Northrop Grumman « Ferret » and « Sea Ferret » UAVs

Stargazer2006

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Type

RSTA, BDA and precision attack UAV/cruise missile.

Development

The original Ferret was designed for launch from US Army helicopters such as the RAH-66 Comanche as a long-range extension of observation capability and/or as a standoff weapon.The Advanced Technology and Development Center of Northrop Grumman's Military Aircraft Systems Division originated the Ferret concept in August 1991, initially to support deep attack by helicopters at ranges beyond 300 km. The company built four air vehicles. All trials were conducted with the unpowered version. A derivative powered by a Sundstrand TJ50 miniature turbojet would have a maximum speed of 310kt and a range of over 600 km. The US Army evaluated Ferret under two Advanced Concepts and Technology II contracts, which included trials of the vehicle carrying a classified sensor payload on the Naval Air Warfare Center's China Lake range in the second quarter of 1995.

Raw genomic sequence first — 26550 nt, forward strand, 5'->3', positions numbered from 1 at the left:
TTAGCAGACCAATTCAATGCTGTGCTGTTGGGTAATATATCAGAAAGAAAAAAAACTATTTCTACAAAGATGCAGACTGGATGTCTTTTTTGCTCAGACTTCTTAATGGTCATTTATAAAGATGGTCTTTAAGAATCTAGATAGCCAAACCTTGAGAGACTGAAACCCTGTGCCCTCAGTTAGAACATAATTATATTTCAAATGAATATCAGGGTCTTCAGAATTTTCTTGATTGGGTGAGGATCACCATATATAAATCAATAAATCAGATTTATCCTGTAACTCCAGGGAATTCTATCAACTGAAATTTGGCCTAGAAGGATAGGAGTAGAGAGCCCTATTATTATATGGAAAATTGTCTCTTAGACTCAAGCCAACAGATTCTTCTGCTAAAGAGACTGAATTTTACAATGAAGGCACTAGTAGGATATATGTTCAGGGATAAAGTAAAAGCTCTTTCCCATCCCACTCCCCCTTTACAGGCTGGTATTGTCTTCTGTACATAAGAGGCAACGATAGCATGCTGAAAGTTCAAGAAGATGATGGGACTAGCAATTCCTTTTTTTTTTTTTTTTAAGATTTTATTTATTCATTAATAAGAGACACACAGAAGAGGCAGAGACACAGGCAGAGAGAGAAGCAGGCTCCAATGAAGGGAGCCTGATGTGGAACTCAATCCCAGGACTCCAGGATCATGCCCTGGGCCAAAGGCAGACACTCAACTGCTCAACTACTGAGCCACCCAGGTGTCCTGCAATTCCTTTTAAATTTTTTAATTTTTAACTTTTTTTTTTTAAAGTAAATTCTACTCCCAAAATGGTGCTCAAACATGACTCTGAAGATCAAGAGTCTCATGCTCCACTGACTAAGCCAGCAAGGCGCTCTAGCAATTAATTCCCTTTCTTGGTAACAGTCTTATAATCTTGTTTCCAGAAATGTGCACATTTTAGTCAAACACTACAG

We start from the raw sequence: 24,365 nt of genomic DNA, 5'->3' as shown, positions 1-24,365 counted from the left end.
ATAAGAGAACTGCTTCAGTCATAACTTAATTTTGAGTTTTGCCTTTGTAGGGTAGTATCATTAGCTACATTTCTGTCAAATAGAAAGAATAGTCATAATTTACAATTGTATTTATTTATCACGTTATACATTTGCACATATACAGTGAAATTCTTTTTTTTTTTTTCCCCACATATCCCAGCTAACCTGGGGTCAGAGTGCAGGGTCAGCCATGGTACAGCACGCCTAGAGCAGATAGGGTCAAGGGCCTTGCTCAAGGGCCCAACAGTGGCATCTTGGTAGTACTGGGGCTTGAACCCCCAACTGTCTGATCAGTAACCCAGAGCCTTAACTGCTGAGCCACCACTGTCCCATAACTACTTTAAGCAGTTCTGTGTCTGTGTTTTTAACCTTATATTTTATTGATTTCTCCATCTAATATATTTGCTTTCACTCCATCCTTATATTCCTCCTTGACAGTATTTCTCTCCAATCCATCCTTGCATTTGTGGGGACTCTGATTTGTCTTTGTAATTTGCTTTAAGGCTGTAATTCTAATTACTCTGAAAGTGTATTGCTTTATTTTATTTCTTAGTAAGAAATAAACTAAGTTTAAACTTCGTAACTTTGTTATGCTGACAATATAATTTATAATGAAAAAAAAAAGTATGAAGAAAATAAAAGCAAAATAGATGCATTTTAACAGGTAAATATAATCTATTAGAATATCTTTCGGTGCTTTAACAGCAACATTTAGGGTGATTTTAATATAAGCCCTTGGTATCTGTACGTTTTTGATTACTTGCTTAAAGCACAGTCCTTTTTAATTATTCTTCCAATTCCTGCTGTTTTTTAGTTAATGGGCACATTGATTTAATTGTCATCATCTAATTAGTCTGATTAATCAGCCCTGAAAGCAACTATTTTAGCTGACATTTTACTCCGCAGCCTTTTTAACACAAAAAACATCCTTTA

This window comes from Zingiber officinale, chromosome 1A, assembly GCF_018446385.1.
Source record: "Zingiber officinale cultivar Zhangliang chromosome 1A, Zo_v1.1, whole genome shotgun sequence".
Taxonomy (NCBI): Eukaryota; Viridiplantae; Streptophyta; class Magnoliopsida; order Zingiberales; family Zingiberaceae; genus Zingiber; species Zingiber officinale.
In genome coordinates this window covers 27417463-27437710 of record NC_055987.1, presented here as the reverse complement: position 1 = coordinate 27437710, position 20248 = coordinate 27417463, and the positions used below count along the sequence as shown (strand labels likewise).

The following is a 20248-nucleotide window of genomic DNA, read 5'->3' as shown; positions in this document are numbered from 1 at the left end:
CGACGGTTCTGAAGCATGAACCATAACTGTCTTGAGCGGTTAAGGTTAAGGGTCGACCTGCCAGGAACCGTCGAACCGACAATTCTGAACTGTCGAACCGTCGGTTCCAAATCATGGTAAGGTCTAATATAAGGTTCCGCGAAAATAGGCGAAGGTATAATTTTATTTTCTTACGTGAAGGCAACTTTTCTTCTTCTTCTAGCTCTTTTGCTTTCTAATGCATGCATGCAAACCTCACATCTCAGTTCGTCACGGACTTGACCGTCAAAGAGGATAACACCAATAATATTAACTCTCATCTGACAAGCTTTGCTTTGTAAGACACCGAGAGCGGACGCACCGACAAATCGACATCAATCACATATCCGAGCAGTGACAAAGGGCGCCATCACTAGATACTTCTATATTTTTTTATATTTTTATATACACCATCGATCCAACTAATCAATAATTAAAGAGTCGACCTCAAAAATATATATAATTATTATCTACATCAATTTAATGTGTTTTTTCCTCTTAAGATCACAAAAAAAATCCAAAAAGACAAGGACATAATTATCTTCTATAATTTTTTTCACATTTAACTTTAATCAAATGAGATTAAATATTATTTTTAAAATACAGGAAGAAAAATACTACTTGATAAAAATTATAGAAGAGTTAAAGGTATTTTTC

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Sea Ferret


The Sea Ferret was a submarine-launched aerial reconnaissance drone developed by the U.S. Navy, designed to be launched from within a Sub-Harpoon missile canister and controlled by a submerged submarine to provide covert surveillance, weapons targeting, choke point interdiction, and battle damage assessment. While its primary mission was reconnaissance, Sea Ferret was a weapon, carrying a nine-kilogram (20 lb) warhead, capable of destroying smaller targets like command centers and surface-to-air missile launchers.The air vehicle can carry sensors for reconnaissance, surveillance, and target-acquisition (RSTA) missions, and a warhead allowing it to attack targets that it finds.
In an effort to promote the Sea Ferret as the subject of an advanced concept technology demonstration
, the company collaborated with the USN, US Marine Corps (USMC) and US Army aviation components in a successful joint operational demonstration of Sea Ferret, sponsored by Commander Submarine Forces Pacific, in December 1996 onboard the Los Angeles-class attack submarine USSAsheville (SSN-758), cruising off the coast of southern California and simulating launches of Sea Ferret in support of three exercises over a two-day period.

A smaller version has also been envisaged for USAF use, carried either externally or inside the weapons bays of such aircraft as the F-117, F-22, JSF and B-2.